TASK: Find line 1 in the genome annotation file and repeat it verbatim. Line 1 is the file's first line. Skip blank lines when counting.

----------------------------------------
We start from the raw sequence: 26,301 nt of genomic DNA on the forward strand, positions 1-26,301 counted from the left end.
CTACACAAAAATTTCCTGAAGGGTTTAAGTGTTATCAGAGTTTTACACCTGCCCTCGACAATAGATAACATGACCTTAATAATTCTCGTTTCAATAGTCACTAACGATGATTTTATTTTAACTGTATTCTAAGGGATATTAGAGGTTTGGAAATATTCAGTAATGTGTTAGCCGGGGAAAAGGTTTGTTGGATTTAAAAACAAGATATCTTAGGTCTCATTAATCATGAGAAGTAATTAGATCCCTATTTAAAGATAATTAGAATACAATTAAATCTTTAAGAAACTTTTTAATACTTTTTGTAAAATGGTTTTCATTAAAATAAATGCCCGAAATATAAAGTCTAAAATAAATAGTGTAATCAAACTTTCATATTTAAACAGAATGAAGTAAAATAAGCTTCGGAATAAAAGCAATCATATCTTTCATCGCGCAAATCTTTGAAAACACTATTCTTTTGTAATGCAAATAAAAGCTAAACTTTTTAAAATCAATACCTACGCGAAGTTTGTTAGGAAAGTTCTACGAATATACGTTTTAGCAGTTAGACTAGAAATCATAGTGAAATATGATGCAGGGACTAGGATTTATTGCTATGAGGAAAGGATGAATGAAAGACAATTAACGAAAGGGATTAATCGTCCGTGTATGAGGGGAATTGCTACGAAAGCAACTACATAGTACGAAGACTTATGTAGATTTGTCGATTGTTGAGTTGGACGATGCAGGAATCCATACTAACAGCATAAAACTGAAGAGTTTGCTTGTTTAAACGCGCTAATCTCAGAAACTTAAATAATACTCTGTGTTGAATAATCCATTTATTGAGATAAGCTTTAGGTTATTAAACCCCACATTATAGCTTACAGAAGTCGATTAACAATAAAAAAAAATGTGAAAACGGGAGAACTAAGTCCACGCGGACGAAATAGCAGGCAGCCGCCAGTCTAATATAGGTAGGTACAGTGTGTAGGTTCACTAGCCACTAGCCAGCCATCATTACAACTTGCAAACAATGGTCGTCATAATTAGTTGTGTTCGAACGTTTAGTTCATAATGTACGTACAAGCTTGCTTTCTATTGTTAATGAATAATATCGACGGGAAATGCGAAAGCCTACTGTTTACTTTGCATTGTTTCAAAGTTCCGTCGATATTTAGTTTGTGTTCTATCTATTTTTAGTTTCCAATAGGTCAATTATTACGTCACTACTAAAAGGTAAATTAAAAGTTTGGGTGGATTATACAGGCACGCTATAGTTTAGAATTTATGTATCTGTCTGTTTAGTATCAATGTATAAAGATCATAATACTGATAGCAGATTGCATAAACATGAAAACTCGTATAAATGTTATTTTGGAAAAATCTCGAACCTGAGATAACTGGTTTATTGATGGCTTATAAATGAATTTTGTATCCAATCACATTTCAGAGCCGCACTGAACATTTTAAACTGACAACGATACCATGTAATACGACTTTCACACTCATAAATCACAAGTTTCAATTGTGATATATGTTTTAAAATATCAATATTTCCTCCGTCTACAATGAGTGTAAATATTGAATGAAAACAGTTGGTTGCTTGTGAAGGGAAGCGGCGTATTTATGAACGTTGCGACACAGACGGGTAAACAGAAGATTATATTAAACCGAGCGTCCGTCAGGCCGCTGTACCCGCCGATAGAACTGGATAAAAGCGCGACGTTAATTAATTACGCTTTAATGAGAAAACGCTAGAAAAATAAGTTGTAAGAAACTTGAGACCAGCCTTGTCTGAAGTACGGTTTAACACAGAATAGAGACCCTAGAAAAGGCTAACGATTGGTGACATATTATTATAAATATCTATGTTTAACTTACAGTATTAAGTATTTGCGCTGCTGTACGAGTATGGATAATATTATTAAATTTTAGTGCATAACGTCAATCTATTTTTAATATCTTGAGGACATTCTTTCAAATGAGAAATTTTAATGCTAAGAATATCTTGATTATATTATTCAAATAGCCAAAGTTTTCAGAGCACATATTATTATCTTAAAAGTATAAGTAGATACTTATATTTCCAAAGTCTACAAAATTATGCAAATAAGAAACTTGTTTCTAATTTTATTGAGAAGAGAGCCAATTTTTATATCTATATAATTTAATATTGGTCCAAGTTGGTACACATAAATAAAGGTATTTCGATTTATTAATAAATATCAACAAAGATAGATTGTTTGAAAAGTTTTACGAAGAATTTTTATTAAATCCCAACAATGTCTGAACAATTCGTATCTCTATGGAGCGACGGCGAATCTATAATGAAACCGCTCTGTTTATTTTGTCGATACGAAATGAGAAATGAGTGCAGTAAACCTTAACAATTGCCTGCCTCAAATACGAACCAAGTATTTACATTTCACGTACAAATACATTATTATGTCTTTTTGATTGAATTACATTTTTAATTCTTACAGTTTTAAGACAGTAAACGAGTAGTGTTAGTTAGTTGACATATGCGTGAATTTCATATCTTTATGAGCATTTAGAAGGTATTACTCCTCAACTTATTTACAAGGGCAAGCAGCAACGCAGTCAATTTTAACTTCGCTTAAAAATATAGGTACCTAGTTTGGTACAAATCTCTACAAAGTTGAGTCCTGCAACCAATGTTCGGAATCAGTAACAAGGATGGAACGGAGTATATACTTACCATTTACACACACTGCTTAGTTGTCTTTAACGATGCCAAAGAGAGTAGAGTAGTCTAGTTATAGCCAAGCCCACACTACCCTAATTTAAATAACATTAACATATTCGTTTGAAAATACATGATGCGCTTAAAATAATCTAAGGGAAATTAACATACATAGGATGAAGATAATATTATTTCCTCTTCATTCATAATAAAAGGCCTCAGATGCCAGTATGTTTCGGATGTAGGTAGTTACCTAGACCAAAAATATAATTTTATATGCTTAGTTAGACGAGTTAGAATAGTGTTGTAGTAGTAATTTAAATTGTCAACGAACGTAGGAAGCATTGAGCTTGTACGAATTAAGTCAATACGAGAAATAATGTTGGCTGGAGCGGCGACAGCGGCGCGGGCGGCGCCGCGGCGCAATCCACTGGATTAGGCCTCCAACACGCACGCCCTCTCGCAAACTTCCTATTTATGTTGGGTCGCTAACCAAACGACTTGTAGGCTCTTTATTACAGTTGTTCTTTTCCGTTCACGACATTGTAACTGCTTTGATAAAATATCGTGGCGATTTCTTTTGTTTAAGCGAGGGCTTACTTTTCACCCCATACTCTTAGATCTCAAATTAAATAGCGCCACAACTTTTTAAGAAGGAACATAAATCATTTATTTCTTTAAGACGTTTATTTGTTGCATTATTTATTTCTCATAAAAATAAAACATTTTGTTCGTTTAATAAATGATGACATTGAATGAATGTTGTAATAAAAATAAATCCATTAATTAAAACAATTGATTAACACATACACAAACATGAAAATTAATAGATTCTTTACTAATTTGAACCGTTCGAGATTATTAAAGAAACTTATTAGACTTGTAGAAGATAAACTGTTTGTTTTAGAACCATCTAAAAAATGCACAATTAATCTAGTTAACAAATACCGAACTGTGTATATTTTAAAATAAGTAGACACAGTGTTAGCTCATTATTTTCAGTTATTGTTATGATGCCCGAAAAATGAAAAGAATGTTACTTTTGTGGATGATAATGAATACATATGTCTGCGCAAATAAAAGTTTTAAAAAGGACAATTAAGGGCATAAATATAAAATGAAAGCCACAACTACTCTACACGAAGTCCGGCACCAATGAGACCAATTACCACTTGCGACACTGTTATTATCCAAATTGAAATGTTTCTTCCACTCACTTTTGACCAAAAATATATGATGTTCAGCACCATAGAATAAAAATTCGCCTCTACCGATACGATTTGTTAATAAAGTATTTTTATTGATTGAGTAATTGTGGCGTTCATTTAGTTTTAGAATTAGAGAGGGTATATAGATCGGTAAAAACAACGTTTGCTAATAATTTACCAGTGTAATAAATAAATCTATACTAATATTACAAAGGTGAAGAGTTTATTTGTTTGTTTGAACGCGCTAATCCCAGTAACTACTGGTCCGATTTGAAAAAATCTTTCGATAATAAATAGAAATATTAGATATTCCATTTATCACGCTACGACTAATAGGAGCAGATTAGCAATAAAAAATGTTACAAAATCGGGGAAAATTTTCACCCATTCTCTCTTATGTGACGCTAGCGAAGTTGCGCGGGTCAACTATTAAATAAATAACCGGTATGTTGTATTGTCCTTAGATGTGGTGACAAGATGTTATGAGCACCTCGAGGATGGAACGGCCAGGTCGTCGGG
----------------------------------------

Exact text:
We start from the raw sequence: 26,301 nt of genomic DNA on the forward strand, positions 1-26,301 counted from the left end.